Gifted and talented, that’s what the school promised. Not even gifted or talented, but gifted and talented. Sounded redundant to us but you know how parents think – they will pursue anything that provides their child the best opportunity.
Our son, Sam, was approaching the end of eighth grade at the public middle school in town. My wife and I were guilty of snobbery, no sense in denying it. We looked at his classmates, and thought: “Well, that one will be delivering pizzas. That one will enlist in the military. That one will rise to management someday, at the local gas station.” We were not impressed with what we perceived as the school’s “striving for mediocrity” curriculum.
That is why we were in the lobby of the Engle School, wearing suits, waiting for Sam’s final interview to be over. The obstacles against choosing a private high school were considerable. Attendance would involve a sixty minute commute for our son instead of five. It would entail an expenditure of $26,000 each year instead of zero. And, possibly worst of all, it would involve dressing our son in khakis and polo shirts instead of the jeans and tee shirts to which he was accustomed.
Sam was to spend the entire day at the Engle School. When we arrived in the morning, a girl worthy of the cover of Teen Vogue escorted him out of our car. I thought she winked at him as she guided him into the main building. Or, perhaps, I just dreamed it, caught up as I was in the midst of gardens and fountains and gothic buildings, all presided over by the founders’ statues.
Our son was nervous about leaving his home town for a private school. But he also loved to learn, especially in the sciences. He was aware that the State Science Award was usually won by students from Engle. He was aware that half their graduates were accepted by Ivy universities. He had gone on-line to see the chemistry lab modeled on Princeton’s. When we arrived at the campus, he also saw the twelve new tennis courts that were incomparable to the pitted five at our high school and Engle’s new gymnasium and turf field.
While Sam was spending the day visiting classes with kids resembling a movie cast, we were meeting with the guidance counselor and several administrators. They had seen Sam’s scores and talked to us as though he were already accepted. One after the other, they hammered home their point:
“We believe our curriculum will blah, blah, blah and we believe the program will yada, yada, yada in order to maximize Sam’s potential and abilities and help him to achieve, attain, etc. etc. etc.” They would develop his “whole person.” We would be “entrusting” them with our “child” and they would return to us, at the end of four years, a “man.” Basically, there would be an assembly-line to take our awkward and undeveloped, but intelligent, son and shape him into a finely oiled learning and social machine. When we inquired about such issues as the likelihood of future tuition increases, or the cost of books, they responded with the irrefutable: “You cannot place a dollar limit on your son’s aspirations.”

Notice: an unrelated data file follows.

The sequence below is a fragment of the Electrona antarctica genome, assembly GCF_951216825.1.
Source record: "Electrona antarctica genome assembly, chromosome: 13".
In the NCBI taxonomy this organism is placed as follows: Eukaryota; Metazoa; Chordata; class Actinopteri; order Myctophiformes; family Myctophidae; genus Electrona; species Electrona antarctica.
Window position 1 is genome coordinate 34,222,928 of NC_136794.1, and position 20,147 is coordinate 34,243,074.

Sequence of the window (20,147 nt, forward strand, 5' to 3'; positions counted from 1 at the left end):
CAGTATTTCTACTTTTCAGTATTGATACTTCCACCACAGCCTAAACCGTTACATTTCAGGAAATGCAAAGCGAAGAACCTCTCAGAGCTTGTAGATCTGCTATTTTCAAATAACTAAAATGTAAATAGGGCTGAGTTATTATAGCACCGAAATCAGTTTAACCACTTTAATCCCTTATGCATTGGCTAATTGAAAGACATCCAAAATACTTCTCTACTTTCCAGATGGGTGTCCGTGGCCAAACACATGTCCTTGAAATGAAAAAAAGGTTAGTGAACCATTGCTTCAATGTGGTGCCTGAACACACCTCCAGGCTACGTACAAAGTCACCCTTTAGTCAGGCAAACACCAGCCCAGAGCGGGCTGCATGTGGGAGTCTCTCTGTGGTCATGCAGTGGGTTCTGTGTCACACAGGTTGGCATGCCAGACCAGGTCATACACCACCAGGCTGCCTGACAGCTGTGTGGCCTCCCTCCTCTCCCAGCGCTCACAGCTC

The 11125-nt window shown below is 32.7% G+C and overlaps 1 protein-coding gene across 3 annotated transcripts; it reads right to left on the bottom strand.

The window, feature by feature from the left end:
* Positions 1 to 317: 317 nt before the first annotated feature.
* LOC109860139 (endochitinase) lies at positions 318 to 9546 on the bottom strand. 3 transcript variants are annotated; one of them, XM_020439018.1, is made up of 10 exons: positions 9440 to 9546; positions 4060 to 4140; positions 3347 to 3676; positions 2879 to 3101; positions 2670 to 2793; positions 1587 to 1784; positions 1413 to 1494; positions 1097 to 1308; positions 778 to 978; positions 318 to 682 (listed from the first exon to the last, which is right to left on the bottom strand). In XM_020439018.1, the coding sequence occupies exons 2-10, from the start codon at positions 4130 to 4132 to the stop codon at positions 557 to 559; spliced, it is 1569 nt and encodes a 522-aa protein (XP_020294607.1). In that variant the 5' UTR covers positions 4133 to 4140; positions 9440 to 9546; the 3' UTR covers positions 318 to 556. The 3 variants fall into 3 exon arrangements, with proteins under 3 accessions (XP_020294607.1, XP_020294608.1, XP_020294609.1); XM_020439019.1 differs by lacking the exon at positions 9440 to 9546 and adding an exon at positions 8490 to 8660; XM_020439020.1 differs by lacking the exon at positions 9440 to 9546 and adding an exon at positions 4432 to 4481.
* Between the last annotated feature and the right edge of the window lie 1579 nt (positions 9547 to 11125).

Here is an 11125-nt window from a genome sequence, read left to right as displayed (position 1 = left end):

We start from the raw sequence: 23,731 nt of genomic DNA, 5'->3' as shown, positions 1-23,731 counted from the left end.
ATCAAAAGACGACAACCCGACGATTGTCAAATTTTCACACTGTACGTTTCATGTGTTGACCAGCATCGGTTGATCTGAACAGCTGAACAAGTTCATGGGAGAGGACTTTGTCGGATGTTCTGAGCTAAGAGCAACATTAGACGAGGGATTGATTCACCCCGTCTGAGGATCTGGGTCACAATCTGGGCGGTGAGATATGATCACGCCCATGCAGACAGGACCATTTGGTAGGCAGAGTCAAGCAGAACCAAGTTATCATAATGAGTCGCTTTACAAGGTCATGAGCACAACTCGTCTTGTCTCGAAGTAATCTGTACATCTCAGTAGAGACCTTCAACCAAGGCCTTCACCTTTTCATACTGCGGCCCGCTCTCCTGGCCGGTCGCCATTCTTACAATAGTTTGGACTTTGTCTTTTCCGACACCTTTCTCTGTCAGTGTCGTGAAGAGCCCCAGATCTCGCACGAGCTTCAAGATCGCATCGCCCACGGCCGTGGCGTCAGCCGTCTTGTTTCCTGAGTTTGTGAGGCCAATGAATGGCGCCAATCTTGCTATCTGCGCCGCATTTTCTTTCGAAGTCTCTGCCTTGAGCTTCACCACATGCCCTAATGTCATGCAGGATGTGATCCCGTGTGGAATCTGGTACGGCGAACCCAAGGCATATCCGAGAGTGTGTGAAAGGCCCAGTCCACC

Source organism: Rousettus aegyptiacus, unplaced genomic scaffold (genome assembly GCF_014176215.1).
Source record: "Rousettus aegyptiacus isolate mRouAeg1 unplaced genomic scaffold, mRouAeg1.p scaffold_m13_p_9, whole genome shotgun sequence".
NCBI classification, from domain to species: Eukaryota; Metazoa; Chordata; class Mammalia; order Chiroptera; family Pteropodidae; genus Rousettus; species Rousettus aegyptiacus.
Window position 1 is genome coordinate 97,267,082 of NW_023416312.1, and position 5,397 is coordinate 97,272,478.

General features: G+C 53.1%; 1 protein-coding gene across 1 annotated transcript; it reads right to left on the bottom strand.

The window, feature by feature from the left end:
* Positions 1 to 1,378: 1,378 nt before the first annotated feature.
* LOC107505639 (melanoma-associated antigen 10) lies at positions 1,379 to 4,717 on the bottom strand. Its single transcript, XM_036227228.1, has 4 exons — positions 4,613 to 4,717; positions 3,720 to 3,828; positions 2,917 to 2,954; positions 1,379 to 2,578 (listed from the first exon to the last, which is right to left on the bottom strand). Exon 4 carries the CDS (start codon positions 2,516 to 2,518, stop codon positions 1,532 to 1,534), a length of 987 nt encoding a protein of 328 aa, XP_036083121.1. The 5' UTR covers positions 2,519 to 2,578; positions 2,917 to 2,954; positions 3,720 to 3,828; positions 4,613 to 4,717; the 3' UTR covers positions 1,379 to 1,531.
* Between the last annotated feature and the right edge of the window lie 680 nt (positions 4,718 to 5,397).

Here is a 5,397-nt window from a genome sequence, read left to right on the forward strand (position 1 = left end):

When we were finished meeting with the counselors and administrators, we met with Engle’s “capital plan” representative. She told us about the annual fundraising event that often included performances by famous Engle parents and alumni who were lions of the New York cultural establishment. We suddenly understood that we would be expected to contribute several thousand more dollars each year, beyond the tuition, books and transportation.
In the weeks leading up to Sam’s visit, we had been hesitant about this disruption and cost to our lives. However, after seeing the facilities and hearing about the coordinated teaching approach, and contemplating the necessity that our son’s opportunities in life not be stunted by our penury or shortsightedness, we ended the day resolved that Engle was “the right thing to do.”
We waited in the lobby for several minutes, contemplating our new status as parents of an Engle student. Finally, it was three o’clock, and Sam was discharged by his Teen Vogue model hostess back to what now seemed our minimally adequate care. We walked together to the car quietly, taking in, I imagine, the enormity of the change that had taken place.
Once we were in the car, I turned to Sam and asked: “Well, are you ready to raise your game?”
He did not respond. My wife and I looked at each other.
“Sam?” she asked. “Are you okay?”
After a long pause, he finally spoke: “These kids may be gifted and talented…” he paused, “…but they’re kind of spoiled. I really want to go to the public high school. And that,” he concluded, “is what I’ve decided.”
We were not used to such assertiveness from our son. But it sounded terrific. It seemed he had grown up years in just one day. We breathed out in relief, happily concluding that the Engle School did, indeed, help Sam to realize his potential.